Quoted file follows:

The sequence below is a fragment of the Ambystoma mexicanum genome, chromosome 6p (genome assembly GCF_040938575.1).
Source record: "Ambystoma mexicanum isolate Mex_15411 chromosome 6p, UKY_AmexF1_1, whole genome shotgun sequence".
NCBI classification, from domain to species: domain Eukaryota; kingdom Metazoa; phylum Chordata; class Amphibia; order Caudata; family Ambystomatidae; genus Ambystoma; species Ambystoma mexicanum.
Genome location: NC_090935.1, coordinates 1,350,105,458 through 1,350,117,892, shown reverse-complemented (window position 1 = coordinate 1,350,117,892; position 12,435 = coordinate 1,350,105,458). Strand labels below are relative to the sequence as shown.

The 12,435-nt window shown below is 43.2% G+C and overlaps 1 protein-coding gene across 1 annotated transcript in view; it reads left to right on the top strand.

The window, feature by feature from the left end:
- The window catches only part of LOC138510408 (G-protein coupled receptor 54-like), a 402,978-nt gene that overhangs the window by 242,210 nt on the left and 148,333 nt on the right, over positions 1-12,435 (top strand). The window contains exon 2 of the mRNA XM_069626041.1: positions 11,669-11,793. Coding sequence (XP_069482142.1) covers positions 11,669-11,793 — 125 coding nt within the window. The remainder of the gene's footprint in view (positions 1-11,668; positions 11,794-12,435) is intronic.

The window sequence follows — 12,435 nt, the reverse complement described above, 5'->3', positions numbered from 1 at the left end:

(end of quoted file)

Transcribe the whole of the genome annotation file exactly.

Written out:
The sequence below is a fragment of the Ambystoma mexicanum genome, chromosome 6p (genome assembly GCF_040938575.1).
Source record: "Ambystoma mexicanum isolate Mex_15411 chromosome 6p, UKY_AmexF1_1, whole genome shotgun sequence".
NCBI classification, from domain to species: domain Eukaryota; kingdom Metazoa; phylum Chordata; class Amphibia; order Caudata; family Ambystomatidae; genus Ambystoma; species Ambystoma mexicanum.
Genome location: NC_090935.1, coordinates 1,350,105,458 through 1,350,117,892, shown reverse-complemented (window position 1 = coordinate 1,350,117,892; position 12,435 = coordinate 1,350,105,458). Strand labels below are relative to the sequence as shown.

The 12,435-nt window shown below is 43.2% G+C and overlaps 1 protein-coding gene across 1 annotated transcript in view; it reads left to right on the top strand.

The window, feature by feature from the left end:
- The window catches only part of LOC138510408 (G-protein coupled receptor 54-like), a 402,978-nt gene that overhangs the window by 242,210 nt on the left and 148,333 nt on the right, over positions 1-12,435 (top strand). The window contains exon 2 of the mRNA XM_069626041.1: positions 11,669-11,793. Coding sequence (XP_069482142.1) covers positions 11,669-11,793 — 125 coding nt within the window. The remainder of the gene's footprint in view (positions 1-11,668; positions 11,794-12,435) is intronic.

The window sequence follows — 12,435 nt, the reverse complement described above, 5'->3', positions numbered from 1 at the left end: